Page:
Even though you’re responsible, you know what you’re supposed to do, you didn’t do it but I’m gonna give this back to you. This is your only chance to do this right again. I can’t feel good knowing that I made money and somebody didn’t get what they expected. And I do think that’s very female of me, it’s nurturing.

HipHopCanada: It’s empathetic.

Rookz: And that’s how I run my business, entirely from being empathetic and remember I was in that place.

I’m humble, but don’t waste my time.

HipHopCanada: I appreciate how humble you are. Your hashtag, #CreatingFate, the way you activate your business is a lot about creating your fate and when you have that unwavering faith it’s only natural for bigger things to come. I appreciate your integrity, at the same time you are such a cultivator of ideas. You’re a visionary, do you find people take advantage of your time?

Rookz: 100%. One of the best things I’ve ever learned was in my last relationship. My ex always used to tell me, “Stop talking.” (Laughing) My brain works so fast that somebody will come to me with a big business issue and in two seconds I’m helping them solve it. There are so many businesses in this city that I’ve supported and helped cultivate, just from conversation. Then I see them put it out in the world without any recognition. And it’s not just the recognition, it’s the access. I help people build businesses and they won’t even – so many people only call me when they’re in a rut and when they’re on the up and up, never call me again. That does have to do with the fact that they don’t feel like they owe me that, because I’m not seen like some of those other guys. I’ve definitely been taken advantage of a lot especially because I move in a place of empathy. I’m learning to not speak as much, I can help you but this is my consulting fee.

HipHopCanada: Absolutely. You better pay me!

Rookz: Yeah! And that’s so hard for me because I remember being stuck, but I can’t let people take advantage of me.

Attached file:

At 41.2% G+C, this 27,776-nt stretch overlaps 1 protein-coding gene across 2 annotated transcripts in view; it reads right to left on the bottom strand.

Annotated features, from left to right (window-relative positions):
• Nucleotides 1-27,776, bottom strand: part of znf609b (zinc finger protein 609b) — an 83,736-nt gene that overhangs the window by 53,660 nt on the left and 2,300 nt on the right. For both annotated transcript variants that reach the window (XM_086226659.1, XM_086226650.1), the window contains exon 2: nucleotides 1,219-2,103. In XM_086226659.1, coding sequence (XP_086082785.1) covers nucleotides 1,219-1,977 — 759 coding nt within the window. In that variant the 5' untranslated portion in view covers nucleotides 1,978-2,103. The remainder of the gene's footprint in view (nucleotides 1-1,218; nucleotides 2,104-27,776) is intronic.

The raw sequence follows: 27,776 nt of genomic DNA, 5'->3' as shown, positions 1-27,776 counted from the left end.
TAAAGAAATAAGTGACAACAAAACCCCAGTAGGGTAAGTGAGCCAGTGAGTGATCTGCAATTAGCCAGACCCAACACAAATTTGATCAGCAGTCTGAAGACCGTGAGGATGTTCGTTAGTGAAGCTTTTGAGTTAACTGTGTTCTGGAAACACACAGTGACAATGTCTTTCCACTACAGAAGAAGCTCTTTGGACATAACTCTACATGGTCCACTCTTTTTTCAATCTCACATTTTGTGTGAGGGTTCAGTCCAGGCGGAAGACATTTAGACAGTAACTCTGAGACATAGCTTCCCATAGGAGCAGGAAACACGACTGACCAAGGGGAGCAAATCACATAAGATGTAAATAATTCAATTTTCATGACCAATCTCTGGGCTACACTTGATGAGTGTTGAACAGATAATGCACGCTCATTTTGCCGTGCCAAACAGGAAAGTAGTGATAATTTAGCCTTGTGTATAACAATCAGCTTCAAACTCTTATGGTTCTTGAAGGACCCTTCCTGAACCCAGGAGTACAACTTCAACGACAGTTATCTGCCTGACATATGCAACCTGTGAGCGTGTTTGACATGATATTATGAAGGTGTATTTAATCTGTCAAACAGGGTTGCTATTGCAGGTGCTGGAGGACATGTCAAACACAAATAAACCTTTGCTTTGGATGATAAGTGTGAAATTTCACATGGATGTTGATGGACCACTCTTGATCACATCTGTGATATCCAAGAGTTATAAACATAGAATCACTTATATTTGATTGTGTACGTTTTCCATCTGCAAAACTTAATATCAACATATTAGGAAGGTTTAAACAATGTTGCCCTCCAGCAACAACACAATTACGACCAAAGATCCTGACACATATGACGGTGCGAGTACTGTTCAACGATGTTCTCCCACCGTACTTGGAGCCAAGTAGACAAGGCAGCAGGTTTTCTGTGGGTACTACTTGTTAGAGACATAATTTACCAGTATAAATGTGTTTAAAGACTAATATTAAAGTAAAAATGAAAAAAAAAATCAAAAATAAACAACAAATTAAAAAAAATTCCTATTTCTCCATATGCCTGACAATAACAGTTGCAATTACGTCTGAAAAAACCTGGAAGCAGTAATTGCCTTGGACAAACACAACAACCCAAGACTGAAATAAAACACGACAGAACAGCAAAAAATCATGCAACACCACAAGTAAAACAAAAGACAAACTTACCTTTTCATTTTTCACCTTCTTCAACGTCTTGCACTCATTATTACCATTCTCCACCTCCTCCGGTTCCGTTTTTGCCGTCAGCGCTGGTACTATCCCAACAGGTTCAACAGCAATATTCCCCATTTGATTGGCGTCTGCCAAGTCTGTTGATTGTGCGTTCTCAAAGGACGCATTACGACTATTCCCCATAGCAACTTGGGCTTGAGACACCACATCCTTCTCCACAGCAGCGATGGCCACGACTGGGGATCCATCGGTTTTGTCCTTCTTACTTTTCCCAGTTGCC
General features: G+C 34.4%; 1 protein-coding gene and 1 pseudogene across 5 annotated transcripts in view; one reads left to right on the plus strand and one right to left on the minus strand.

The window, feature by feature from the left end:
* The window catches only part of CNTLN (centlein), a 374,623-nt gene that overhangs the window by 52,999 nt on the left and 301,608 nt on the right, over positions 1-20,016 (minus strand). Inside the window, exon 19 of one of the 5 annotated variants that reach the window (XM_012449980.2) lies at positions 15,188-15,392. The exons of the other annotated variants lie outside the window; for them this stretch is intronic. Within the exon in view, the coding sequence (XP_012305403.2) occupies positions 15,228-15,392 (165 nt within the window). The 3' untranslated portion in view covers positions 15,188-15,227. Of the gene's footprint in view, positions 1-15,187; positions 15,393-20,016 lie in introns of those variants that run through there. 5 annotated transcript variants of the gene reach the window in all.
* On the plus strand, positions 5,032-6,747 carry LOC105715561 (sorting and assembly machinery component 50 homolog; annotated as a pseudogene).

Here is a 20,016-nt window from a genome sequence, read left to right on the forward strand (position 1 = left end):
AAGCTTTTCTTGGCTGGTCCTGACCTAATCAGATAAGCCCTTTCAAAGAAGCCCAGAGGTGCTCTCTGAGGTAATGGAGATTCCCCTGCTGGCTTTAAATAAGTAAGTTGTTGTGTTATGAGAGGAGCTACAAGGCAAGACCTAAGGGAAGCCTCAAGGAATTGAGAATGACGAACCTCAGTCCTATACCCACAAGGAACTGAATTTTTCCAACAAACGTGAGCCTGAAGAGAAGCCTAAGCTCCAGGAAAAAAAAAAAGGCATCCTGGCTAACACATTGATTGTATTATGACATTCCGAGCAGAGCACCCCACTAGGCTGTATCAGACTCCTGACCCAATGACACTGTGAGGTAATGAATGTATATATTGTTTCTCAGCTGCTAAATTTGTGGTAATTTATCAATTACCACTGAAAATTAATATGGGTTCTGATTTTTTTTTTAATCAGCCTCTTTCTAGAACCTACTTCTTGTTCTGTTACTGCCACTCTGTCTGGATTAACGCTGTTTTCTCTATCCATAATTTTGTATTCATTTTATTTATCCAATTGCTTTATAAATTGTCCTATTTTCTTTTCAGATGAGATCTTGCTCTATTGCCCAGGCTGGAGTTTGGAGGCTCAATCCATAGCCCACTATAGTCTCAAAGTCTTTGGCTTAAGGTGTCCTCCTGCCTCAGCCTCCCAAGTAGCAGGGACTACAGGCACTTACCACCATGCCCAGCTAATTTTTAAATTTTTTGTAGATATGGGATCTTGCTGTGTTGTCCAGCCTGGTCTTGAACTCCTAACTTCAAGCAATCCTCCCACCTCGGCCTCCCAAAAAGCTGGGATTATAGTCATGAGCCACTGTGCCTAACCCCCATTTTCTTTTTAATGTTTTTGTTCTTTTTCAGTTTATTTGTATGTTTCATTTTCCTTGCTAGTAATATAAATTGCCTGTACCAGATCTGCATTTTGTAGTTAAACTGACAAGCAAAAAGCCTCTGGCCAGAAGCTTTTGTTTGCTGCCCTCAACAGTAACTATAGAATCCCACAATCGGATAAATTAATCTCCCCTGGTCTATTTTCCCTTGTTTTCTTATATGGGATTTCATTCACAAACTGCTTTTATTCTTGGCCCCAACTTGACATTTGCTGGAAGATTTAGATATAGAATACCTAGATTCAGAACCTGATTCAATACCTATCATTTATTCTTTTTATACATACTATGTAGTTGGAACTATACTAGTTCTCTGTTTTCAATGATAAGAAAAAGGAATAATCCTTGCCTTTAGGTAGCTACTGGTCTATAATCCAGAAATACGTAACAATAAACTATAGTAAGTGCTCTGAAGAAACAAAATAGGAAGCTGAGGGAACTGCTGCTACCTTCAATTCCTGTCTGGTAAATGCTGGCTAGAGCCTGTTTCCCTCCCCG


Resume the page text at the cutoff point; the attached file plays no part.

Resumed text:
HipHopCanada: I think it’s great! You remember where you came from and you wish that you had a Rookz that you could look up to, but at the same time you can’t let people take your ideas and run away with it.

Rookz: And that’s why it’s so important to have faith. Saying “no” doesn’t ruin your journey. People ask me to do things, and it’s not like I’m saying no, if you draw the line in the sand and tell them to meet me in the middle. That’s what I try to do with everybody, fairness is such an important part of my life.

Kiana Rookz Eastmond is breaking barriers in the Toronto scene

The Future of Toronto’s Music Scene

HipHopCanada: Just being the new person in Toronto, a common thing that I hear [especially from industry people] is “Oh way back when!” “Things were so much better, the scene was so much better, no one wants to work together…” Do you see hope for Toronto’s scene?

Rookz: People who talk about “way back when” had access way back then. Anybody who’s older than me that I’ve asked for help has never helped me. Gatekeepers don’t like being thrown out of the gate but what we forget is that we create our own monsters. That’s why what I’m trying to do is be accessible. I want to create another Rookz who’s all about opening doors. Yeah, nobody wants to work with anybody because of the fact that they come from a place where nobody wanted to work with them. Kardinal and Drake’s beef is the fact that Drake wanted your co-sign but you did shit on him.

HipHopCanada: I always wondered where the root of that came from.

Rookz: He didn’t care about him, then he blew up and made you less relevant. Now you can’t get a song with him because you never showed him love. Tory Lanez and Drake – Tory wanted Drake’s cosign, Drake never wanted to give it to him. Then they beefed until now they got to a place where – to be honest with you the hope is the fact that Drake and Tory Lanez connect. The hope is the fact as much as Drake only puts on his own artists, they’re from Toronto. The hope is the fact that the New Toronto, the OVOs – they’re way better. Jessie Reyez put Savannah Re on a show that got [Savannah] a deal.

To me, this Toronto is way better than that Toronto. Because that Toronto is what birthed the guys who told me to “know my place.” They worked so fucking hard for it, and by being empathic, I don’t hate them for it. I know from my own experience that I’ve reached out to everybody. I’ve been in music since I was 19 years old and nobody has opened the door for me.